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Arts Funding Campaign Up Against Internal Foes

November 02, 1987|ZAN DUBIN

SAN FRANCISCO — An unprecedented grass-roots campaign to substantially increase state arts funding has met with some resistance from those who stand to benefit from the plan.

The Arts California Campaign was formally introduced to members of the California Confederation of the Arts, the state's arts advocacy organization, at its 12th annual convention held here Thursday through Saturday).

The statewide campaign, whose goal is a $30-million budget or $1 per capita public arts support by 1990--about double what it is now--demands more community outreach and political advocacy than ever undertaken by the confederation, organizers say.

"From now on, every (legislative) incumbent and challenger is going to be asked, 'Where do you stand on the dollar-per-person goal?' " said Dennis Mangers, the confederation's public policy co-chairman, as he opened the group's Congress of the Arts.

The new campaign is designed to send the confederation's message to Gov. George Deukmejian, Mangers told about 350 confederation members at the Cathedral Hill Hotel. Crucial to the plan are strategies to seek Republican arts donors and encourage advocacy by arts supporters close to the governor. Other tactics include persuading Hollywood celebrities and newspaper editorial writers to champion the cause.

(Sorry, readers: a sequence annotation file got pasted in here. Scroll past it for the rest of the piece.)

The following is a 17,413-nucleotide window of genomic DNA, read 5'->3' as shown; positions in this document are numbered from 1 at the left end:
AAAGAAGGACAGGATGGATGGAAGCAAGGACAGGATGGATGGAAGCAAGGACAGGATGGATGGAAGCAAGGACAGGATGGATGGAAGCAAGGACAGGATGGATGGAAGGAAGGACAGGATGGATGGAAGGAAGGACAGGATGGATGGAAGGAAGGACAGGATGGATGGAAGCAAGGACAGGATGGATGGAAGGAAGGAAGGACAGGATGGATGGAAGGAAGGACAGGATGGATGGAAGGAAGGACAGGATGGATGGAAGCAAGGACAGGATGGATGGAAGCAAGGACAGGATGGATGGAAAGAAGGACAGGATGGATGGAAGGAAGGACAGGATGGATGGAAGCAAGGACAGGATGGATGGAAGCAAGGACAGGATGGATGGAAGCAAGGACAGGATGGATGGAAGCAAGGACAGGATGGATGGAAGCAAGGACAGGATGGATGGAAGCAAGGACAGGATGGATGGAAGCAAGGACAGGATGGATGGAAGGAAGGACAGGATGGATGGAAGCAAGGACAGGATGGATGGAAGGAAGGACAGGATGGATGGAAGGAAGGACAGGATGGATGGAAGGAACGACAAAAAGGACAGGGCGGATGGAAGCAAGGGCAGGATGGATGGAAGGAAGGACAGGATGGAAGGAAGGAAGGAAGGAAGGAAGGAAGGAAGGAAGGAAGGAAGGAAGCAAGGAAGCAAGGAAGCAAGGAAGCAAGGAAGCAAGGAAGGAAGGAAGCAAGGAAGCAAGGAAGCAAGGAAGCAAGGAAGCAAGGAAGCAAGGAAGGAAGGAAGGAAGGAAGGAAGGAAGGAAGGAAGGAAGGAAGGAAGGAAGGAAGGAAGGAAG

While some confederation members supported the campaign enthusiastically, others voiced objections to it at the convention titled "Public/Private Partnership?."

"It is clear that the campaign's success relies heavily on the leadership of major institutions" with budgets of $1 million or more, said Bonnie Brittain Hall, development director for the South Coast Repertory Theater in Costa Mesa.

"It is also clear we won't get our key volunteers (boards of director members with political and financial clout) involved unless we can prove the campaign will have a positive fiscal effect on their organizations," she said. "And that will depend on whether the confederation pressures the California Arts Council" to lobby to raise its own $14.5-million budget to $30 million by 1990, and "make funding for major institutions a priority next year."

The council, the state's arts agency, recommended no funding increase for major state arts institutions in its fiscal 1988 legislative budget request, although the number of organizations applying for those funds is increasing.

Opposition to the advocacy plan also came from individual artists, those who receive council funds for work they do independently of organizations.

"The confederation has become too preoccupied with the dollar amount of the state arts budget, overlooking how and where that money is dispersed," said Julie Mackaman, development director for San Francisco's Film Arts Foundation.

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